Lipum, which was listed on the First North stock exchange in the spring of 2021, has developed a biological drug candidate that aims to offer better treatment for rheumatism than those currently available. Pre-clinical studies have already shown very promising results. Clinical trials are now in the preparation stages.
To help achieve its targets Lipum has engaged 17 consultants with cutting-edge expertise in drug development project management, CMC, toxicology, clinics, QA, regulatory requirements, patents, bioanalysis and more. They work alongside Lipum’s five full-time members of staff, five people from a scientific council and an additional five members of Lipum’s board.
“Everyone has their own areas of responsibility, but we are all connected so work a lot in different teams, both large and small depending on our objectives. We have deliberately chosen to hire smaller consulting firms, often individuals, in order to create a strong team spirit”, says Pernilla Abrahamsson.
Of Lipum’s five full-time employees, four work in Umeå. The rest of the extended team are spread out across Sweden. Pernilla Abrahamsson believes the powerful digital communication tools available today means there is no reason why all the competencies the company needs have to be available in a single location.
“The most important thing is to have a broad network so you can connect to the skills you need, when you need them. In our industry the need for different competences changes depending on what development phase we are in”, she says.
She believes there is a very high level of scientific competence in Umeå, primarily in research.
“It is a complex process to develop a drug, with strict regulations that govern how to validate and manufacture the drug in question. That’s why different skills are needed during the process. We have now reached a stage where we need both employees and consultants with experience in drug development. Most people who have such specific knowledge have usually already worked in the pharmaceutical industry. This is part of the reason why the consultants we’ve hired are not based in Umeå”, says Pernilla Abrahamsson.
She believes it is important decision-makers understand that drug development is a complicated process, and that the number of people involved in a project is not always the same number as a company’s employees. Sometimes up to four times as many operational people are required to help develop a drug, giving decision-makers more possibilities when making decisions about research, laboratory premises or product launches etc.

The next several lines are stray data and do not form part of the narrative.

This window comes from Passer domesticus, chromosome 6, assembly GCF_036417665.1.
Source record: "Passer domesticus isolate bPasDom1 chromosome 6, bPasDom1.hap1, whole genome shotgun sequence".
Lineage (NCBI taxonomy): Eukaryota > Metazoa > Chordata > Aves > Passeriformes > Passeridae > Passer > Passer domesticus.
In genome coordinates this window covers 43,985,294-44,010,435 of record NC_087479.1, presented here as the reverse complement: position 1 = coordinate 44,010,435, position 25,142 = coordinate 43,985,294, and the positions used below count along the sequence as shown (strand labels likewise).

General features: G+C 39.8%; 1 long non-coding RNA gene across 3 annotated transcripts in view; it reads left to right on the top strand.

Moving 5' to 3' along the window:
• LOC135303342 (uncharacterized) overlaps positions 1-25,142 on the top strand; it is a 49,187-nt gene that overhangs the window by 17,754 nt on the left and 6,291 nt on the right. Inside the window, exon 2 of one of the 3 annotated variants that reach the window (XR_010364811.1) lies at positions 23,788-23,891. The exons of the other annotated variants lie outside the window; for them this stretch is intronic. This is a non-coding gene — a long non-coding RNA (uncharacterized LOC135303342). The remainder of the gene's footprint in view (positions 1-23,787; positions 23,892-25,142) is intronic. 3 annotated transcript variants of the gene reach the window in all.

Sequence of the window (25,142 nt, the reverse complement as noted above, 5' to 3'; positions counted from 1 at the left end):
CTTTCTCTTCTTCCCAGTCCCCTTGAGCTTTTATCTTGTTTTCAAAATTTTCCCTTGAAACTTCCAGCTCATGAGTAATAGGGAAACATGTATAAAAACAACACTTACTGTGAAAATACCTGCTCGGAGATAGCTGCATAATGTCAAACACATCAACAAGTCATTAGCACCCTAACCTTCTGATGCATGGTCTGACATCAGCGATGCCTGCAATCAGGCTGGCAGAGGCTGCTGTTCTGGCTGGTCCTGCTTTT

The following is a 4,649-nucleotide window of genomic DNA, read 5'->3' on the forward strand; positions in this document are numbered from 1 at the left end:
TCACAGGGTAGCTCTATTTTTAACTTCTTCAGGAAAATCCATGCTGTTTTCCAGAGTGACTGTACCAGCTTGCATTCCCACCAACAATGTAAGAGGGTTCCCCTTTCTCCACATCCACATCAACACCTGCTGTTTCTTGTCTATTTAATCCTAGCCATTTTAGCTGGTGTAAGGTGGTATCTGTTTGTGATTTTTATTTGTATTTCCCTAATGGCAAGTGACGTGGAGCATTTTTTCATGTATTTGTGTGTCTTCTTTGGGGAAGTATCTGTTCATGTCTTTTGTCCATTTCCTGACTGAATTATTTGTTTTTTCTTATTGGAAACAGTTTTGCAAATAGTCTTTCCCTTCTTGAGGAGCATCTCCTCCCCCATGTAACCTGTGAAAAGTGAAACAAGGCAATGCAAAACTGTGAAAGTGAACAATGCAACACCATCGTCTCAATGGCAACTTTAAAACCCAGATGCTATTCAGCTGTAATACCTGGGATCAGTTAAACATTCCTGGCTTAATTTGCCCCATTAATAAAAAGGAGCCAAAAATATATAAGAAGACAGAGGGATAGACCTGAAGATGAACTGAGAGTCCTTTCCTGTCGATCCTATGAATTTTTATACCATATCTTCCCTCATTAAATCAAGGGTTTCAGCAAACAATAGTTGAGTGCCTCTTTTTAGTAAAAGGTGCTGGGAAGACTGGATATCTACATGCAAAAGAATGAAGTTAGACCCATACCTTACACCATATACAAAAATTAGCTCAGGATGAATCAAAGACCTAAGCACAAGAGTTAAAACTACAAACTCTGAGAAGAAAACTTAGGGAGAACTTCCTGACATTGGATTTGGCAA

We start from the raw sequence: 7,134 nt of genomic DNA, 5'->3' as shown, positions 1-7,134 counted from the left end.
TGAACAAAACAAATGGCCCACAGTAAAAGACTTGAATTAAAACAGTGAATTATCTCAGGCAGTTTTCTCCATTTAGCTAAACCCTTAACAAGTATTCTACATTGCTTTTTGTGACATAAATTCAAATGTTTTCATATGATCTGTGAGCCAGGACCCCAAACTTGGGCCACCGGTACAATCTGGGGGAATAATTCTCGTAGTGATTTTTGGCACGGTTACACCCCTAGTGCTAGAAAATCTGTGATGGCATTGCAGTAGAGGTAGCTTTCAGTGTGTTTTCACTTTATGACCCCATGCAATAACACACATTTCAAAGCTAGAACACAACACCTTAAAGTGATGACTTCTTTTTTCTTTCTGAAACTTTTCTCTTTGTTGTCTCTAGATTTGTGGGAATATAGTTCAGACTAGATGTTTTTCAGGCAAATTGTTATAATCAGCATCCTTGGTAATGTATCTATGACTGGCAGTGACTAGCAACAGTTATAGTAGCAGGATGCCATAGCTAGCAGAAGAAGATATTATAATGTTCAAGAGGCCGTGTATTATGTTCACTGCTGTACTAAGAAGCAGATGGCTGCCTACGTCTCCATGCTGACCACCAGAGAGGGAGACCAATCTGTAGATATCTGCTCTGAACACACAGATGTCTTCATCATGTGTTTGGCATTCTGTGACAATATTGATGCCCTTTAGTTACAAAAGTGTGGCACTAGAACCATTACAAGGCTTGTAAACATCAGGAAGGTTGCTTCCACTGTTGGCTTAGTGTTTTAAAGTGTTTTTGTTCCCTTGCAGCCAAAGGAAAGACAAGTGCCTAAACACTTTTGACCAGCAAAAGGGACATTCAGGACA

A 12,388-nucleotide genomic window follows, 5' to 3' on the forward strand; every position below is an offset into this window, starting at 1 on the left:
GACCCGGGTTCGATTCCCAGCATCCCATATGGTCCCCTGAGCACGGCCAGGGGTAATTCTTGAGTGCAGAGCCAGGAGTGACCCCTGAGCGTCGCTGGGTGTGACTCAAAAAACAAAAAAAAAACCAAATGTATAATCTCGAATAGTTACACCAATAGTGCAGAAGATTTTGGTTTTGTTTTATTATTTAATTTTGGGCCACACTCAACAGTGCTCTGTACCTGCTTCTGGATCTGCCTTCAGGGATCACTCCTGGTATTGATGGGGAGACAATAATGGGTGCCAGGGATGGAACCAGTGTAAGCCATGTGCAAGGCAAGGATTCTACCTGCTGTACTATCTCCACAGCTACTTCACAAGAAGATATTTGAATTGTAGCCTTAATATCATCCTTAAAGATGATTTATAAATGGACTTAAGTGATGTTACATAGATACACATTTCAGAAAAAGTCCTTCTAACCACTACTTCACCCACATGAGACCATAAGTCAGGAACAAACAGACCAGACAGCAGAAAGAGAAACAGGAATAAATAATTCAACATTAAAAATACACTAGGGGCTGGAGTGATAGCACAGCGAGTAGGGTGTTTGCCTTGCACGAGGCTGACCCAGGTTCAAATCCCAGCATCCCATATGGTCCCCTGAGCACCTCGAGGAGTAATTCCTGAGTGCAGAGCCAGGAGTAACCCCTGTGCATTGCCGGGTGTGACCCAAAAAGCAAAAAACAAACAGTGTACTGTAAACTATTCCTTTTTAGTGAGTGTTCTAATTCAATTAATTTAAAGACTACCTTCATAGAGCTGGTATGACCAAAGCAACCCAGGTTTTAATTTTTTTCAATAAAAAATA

“The demands on the life science industry are immense. The companies in the Umeå region are growing rapidly and new projects are coming thick and fast. It is extremely important that decision-makers open their eyes and understand what resources are required. In order for any development not to lose momentum more competences, as well as more laboratory premises, are urgently required. It is time to act as soon as possible”, says Jennie Ekbeck, CEO of Umeå Biotech Incubator, which has supported Lipum to establish its own company.
She believes it is important that the whole of Sweden ensures these cutting-edge competencies are accessible in the future.
“In Sweden today we don’t have huge companies that contribute to ensuring national excellence. So we must implement other initiatives, such as industry-tailored training in vocational universities. We must maximize our potential in Sweden in order to continue to be competitive”, says Jennie Ekbeck.
Pernilla Abrahamsson and her colleagues are now looking forward to starting the first clinical study of Lipum’s new drug in 2022.
“It’s an important milestone in the company’s development. At the same time in our laboratory in Umeå we will continue with preclinical studies to evaluate the possibilities of treating more diseases with our antibody SOL-116. We believe it has enormous potential, so the future looks very promising”, says Pernilla Abrahamsson.